Wednesday, March 3, 2010

The Warrior Physicist

I attended a tea session with Professor CN Yang today, the 1957 Nobel Laureate. Somehow the topic of how Western researchers somehow do better than the researchers of the East came up, and yes, as I had expected, it was a matter of courage.

Western researchers are somehow more courageous than those of Asia. And I attribute it to the fact that their education is not as rigorous as ours, as such, their minds are often free to explore the arcane and the weird. For us, because we are forced to subscribe to a very rigorous chain of thought, we ultimately narrow our comfort zone to intense rigour and it prevents us from going on to explore.

But before you think I'm throwing stones, Prof CN Yang also did stress that rigour was important, to get the fundamentals down solid. This was the strong point of Eastern science education.

So if each of the 2 modes of education have their own strengths and weaknesses, what does it boil down to? Human nature. Humans somehow need to 'fit in' with their society, since we are social animals by nature. If everyone's trying something new, we would feel pressured to try something new as well. But if everyone's busy 'mugging', then somehow we would as well.

So ultimately, what does this mean? It means, that the ultimate form of science education combines the courage of the West, with the rigour of the East, such that both strengths are tapped. And if you combine courage and rigour, you may think of the training of a warrior. So I propose that to train the best researchers in the world, you need to train them into warriors.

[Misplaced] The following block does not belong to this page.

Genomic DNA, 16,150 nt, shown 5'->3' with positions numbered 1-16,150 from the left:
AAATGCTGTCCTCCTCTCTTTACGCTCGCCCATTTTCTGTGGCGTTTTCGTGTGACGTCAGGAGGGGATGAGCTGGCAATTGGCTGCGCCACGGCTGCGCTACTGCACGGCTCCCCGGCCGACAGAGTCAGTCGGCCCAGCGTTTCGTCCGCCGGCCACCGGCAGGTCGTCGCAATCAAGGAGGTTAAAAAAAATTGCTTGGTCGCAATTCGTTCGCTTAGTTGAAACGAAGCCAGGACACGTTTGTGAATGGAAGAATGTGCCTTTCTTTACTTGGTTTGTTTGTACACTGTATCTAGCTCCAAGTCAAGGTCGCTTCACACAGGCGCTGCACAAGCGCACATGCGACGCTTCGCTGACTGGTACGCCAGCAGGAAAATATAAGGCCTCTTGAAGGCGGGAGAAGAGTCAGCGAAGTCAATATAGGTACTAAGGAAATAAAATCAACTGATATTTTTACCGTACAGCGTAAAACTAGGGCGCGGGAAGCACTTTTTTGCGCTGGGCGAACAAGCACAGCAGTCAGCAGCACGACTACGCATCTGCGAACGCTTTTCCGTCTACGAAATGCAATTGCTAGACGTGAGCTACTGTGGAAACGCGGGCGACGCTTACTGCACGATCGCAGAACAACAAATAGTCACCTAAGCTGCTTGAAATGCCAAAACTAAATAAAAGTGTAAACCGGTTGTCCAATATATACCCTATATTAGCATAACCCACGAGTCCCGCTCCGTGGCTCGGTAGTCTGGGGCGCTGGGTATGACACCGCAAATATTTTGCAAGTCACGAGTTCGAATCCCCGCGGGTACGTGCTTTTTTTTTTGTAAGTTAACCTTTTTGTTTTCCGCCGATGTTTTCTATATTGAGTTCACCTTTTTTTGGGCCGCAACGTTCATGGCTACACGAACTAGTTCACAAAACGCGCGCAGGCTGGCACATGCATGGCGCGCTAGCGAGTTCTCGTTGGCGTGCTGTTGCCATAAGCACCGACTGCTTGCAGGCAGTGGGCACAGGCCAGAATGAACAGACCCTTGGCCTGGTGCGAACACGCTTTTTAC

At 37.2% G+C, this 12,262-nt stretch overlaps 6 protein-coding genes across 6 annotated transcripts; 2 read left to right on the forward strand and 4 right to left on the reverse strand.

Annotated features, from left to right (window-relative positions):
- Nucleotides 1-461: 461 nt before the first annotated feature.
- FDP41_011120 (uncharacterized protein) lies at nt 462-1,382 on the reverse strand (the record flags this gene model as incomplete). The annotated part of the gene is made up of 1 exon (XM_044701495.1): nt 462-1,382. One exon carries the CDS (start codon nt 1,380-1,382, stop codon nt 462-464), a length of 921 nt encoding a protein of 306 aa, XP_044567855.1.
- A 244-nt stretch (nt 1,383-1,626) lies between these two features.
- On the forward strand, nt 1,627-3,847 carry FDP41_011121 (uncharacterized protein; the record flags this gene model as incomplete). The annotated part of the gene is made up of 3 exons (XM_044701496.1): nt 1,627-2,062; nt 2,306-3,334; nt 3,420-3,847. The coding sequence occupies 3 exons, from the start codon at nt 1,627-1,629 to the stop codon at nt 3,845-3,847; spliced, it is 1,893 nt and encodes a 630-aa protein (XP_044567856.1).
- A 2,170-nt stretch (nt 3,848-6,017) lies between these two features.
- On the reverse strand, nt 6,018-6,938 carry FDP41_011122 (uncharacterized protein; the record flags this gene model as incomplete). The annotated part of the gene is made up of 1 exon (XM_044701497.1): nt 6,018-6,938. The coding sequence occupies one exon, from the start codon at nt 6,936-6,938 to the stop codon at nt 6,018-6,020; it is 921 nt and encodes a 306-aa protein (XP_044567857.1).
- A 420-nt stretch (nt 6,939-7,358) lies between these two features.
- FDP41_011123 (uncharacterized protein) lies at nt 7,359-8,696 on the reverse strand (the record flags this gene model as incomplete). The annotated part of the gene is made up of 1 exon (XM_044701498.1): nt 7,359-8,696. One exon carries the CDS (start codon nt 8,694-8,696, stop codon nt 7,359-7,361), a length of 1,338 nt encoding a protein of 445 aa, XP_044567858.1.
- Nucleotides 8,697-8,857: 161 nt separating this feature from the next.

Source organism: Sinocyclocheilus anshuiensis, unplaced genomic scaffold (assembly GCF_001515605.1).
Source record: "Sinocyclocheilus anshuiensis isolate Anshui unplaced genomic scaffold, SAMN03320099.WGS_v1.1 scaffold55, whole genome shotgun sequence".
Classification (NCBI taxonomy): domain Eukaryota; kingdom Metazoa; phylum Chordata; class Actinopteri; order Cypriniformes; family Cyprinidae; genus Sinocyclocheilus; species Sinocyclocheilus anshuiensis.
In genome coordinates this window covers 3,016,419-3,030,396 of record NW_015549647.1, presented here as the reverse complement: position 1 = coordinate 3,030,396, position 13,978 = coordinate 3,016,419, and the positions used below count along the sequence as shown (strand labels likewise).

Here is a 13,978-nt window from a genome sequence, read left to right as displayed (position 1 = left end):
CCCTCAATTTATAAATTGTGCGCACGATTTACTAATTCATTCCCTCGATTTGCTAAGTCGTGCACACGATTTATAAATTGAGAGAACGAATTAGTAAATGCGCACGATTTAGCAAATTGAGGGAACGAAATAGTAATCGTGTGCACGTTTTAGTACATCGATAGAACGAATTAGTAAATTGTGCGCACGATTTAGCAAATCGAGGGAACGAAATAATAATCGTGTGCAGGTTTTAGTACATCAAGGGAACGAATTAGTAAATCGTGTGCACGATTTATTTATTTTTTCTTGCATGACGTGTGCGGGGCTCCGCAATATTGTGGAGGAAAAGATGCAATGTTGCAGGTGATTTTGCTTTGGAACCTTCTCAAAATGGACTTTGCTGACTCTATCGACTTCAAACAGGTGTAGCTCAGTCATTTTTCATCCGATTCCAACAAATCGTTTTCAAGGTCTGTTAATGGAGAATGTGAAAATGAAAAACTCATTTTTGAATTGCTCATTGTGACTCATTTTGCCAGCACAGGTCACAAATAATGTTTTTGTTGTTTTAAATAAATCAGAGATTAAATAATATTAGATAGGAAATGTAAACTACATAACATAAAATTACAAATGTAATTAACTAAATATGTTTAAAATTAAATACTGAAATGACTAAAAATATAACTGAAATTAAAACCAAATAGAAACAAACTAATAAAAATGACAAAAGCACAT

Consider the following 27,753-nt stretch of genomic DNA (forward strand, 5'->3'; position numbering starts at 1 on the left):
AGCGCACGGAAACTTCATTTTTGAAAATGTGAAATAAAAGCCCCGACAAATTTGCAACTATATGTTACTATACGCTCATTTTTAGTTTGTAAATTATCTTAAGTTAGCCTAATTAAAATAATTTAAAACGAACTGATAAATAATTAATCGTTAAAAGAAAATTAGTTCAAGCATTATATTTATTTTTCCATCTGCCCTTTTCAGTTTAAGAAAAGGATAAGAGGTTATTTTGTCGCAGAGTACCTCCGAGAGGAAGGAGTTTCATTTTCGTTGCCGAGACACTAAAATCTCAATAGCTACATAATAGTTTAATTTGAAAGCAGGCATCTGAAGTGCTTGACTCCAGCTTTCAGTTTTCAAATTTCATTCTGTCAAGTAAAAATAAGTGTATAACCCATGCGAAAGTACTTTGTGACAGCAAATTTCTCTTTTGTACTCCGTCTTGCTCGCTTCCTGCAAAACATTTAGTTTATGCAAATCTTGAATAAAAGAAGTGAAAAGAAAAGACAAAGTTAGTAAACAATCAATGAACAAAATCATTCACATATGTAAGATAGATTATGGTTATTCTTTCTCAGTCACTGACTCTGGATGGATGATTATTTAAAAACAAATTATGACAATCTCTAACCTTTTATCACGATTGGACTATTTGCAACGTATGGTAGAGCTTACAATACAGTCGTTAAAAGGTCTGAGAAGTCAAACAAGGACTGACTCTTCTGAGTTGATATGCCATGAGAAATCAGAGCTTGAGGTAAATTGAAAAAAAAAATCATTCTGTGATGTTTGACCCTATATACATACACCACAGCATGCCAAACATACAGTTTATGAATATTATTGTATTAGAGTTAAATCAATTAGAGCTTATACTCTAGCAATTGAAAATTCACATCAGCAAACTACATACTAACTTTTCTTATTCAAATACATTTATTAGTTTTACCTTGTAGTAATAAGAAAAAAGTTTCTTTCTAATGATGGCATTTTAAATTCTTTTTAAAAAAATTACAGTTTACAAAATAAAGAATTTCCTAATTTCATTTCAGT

A warrior physicist, the notion is pretty cool. But you would immediately point out that while such an idea seems fancy, it is definitely not easy. Well, I don't know about students who have been good students all the way, but I was once a delinquent, so my study powers are not as good as some of the other good students out there. For me, when it comes to tackling difficult equations and rigorous proofs, it does require a lot of courage. My fear of maths was a result of a lack of courage to attack the proofs and rigour. But to me, it is simply a matter of overcoming your fear, fear of failure, fear of this, fear of that... The way I conquer this fear is probably not something I should mention on this blog, it's a little weird, if not very weird.

So it's really just a matter of conquering fear. For the West, their fear may be getting into the rigour of the East, for the East, it is about venturing into the unknown and battering down preconceived notions.

Sadly, there is not a single education system in the world that can teach a person how to effectively overcome fear. Happily, this means that success in science is independent of geography.

So to every aspiring scientist out there, don't feel bad that you may not be studying in the West, the key to your future ultimately lies within yourself, no one else. Because if you so want to, you can batter down mountains, lakes, oceans, people.......

So which fear are you going to overcome today? I'm going to work on becoming a warrior physicist, anyone wants to join me?

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